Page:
In the Episcopal Church we take part in certain regular acts of worship. These are called sacraments or reenactments of Christ's ministries on earth. The two primary sacraments are baptism and holy communion.
We believe that God is actively present in the world and in us. In the sacraments we realize his presence and his favor towards us. Through the sacraments, which are freely given to us by God, our sins are forgiven, our minds are enlightened, our hearts stirred and our wills strengthened.
These sacraments are contained in the worship services found in the Book of Common Prayer and a description of each is found in the Catechism, an outline of the Episcopal faith can be found on pages 845-862 of the Book of Common Prayer.
Baptism is the means by which we become members of the community of believers, defined in the New Testament as the Body of Christ. Just as Jesus was baptized with water by John the Baptist, we include people in the community of faith by baptizing them with water.
But the Baptism of John was simply a Baptism as a sign or symbol of repentance for sins. The Trinitarian Baptism that we receive in the Church is a Baptism of Water and Spirit described by Jesus in Holy Scripture. Not only are sins washed away through this Sacrament, we are also adopted as sons and daughters of God, adopted brothers and sisters of Jesus the Christ.
Following a series of questions, responses and prayers, the priest pours water on the candidate. The sign of the cross is made on their forehead with blessed oil. In the Christian Church, a person is baptized only once.
At Saint John's Church the Sacrament of Holy Baptism is offered within the context of Sunday Masses 3 or 4 times each year and always as a part of the Great Vigil of Easter. Click here to download an application. Complete it and return it to the Parish Office. The Priest-in-Charge or Parish Administator will call you for further information.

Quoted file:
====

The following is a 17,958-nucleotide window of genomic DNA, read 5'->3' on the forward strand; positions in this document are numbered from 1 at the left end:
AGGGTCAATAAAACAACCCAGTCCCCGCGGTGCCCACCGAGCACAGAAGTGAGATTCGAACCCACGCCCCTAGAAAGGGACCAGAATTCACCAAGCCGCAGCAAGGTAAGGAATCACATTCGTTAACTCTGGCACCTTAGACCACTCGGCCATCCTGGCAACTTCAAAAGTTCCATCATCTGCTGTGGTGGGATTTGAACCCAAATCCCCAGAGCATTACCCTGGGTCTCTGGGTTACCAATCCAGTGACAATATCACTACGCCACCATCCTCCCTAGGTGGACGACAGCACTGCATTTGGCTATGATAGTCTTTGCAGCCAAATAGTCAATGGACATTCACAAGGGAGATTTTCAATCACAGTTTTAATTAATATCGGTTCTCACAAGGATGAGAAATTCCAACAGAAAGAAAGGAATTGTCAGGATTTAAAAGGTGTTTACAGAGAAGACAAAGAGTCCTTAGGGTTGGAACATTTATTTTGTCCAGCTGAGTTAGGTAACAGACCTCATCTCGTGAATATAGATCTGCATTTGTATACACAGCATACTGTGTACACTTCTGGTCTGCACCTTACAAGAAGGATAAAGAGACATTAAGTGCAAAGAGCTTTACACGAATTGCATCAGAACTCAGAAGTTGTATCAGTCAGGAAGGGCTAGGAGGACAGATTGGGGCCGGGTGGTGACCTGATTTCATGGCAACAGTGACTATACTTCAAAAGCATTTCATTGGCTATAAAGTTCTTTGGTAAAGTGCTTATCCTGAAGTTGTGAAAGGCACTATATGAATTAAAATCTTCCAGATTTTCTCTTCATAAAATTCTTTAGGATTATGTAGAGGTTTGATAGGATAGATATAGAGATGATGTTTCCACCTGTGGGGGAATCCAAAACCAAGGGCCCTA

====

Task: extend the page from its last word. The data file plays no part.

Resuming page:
The sacrament of confirmation completes the sacrament of baptism. If baptism is the sacrament of re-birth to a new and supernatural life, confirmation is the sacrament of maturity and coming of age.
Confirmation is administered by laying-on of hands and anointing with chrism accompanied by prayer. The chrism is blessed by the bishop and the bishop administers the sacrament.
All baptized persons can and should be confirmed. The effect of the sacrament of confirmation is to give strength in faith and for the confession of faith and to impress an indelible character.
The central act of worship in the Episcopal Church is the service of Holy Communion, often called Holy Eucharist, the Mass, or sometimes the Lord's Supper. The baptized People of God join with an ordained Priest at the Altar of God to remember and to worship. Bread and wine are the outward and visible signs of this Sacrament which, through the Grace of God become the Body and Blood of Christ.
The exchange of vows and rings are the outward and visible signs of this Sacrament. The Grace of God's blessing upon the union of two people received through an ordained Priest. Guidelines for Holy Matrimony at St. John's may be obtained from the Parish Office. Pre-marital counseling is required for all weddings conducted at St. John's Church. Application for all weddings must be made to and approved by the Rector.
The ordination of Bishops, Priests and Deacons provides leadership and guidance for the Church through the ages. The clergy of the Episcopal Church are required to have a minimum of a basic college degree, a Master of Divinity Degree from a recognized Seminary and a passing score on a nationwide General Ordination Examination before they may be ordained. Within the past few years Saint John's has sponsored three persons for ordination, two of which are now serving the Church as priests. Anyone interested in seeking Holy Orders should speak with the Rector.
Self examination, repentance and confession are a part of every Christian's life. Confession is usually offered quietly within one's daily prayers. It is also offered each Sunday within the Mass. But from time to time Christians may feel the need of the reassurance and counsel provided with the Sacrament of Holy Penance. The Prayer Book provides two forms for this Sacrament, one traditional and the other more contemporary. Contact the Rector for an appointment to discuss preparation for this Sacrament.
Visitation of the Sick and the offering of Last Rites of the Church to the dying are an integral part of the ministry of the people of God. Visitation is offered by both Lay People and Ordained Ministers. At Saint John's Church a Visitation Committee has been formed which assists the clergy in offering this important ministry. See the Rector for details.
|Sacraments at St. John's|
|Guilds and Ministries|